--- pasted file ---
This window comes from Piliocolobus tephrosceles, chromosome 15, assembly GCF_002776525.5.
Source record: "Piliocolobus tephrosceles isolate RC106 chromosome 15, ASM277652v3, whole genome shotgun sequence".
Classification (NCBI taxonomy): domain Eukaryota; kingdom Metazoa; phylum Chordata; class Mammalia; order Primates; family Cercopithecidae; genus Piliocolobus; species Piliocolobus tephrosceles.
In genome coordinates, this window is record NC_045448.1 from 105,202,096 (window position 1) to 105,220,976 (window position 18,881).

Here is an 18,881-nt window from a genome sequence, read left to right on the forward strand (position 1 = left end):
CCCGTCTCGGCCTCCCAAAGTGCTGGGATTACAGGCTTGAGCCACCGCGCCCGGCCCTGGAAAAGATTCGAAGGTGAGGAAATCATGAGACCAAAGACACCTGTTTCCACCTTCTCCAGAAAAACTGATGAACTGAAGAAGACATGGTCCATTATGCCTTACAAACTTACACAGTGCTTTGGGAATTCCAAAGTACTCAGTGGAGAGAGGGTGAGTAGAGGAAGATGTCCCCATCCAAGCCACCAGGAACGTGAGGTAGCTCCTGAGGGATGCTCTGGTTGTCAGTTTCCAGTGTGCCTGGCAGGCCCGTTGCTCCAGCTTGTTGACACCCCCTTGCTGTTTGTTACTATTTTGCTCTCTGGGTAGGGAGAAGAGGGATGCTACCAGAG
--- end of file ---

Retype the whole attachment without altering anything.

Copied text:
This window comes from Piliocolobus tephrosceles, chromosome 15, assembly GCF_002776525.5.
Source record: "Piliocolobus tephrosceles isolate RC106 chromosome 15, ASM277652v3, whole genome shotgun sequence".
Classification (NCBI taxonomy): domain Eukaryota; kingdom Metazoa; phylum Chordata; class Mammalia; order Primates; family Cercopithecidae; genus Piliocolobus; species Piliocolobus tephrosceles.
In genome coordinates, this window is record NC_045448.1 from 105,202,096 (window position 1) to 105,220,976 (window position 18,881).

Here is an 18,881-nt window from a genome sequence, read left to right on the forward strand (position 1 = left end):
CCCGTCTCGGCCTCCCAAAGTGCTGGGATTACAGGCTTGAGCCACCGCGCCCGGCCCTGGAAAAGATTCGAAGGTGAGGAAATCATGAGACCAAAGACACCTGTTTCCACCTTCTCCAGAAAAACTGATGAACTGAAGAAGACATGGTCCATTATGCCTTACAAACTTACACAGTGCTTTGGGAATTCCAAAGTACTCAGTGGAGAGAGGGTGAGTAGAGGAAGATGTCCCCATCCAAGCCACCAGGAACGTGAGGTAGCTCCTGAGGGATGCTCTGGTTGTCAGTTTCCAGTGTGCCTGGCAGGCCCGTTGCTCCAGCTTGTTGACACCCCCTTGCTGTTTGTTACTATTTTGCTCTCTGGGTAGGGAGAAGAGGGATGCTACCAGAG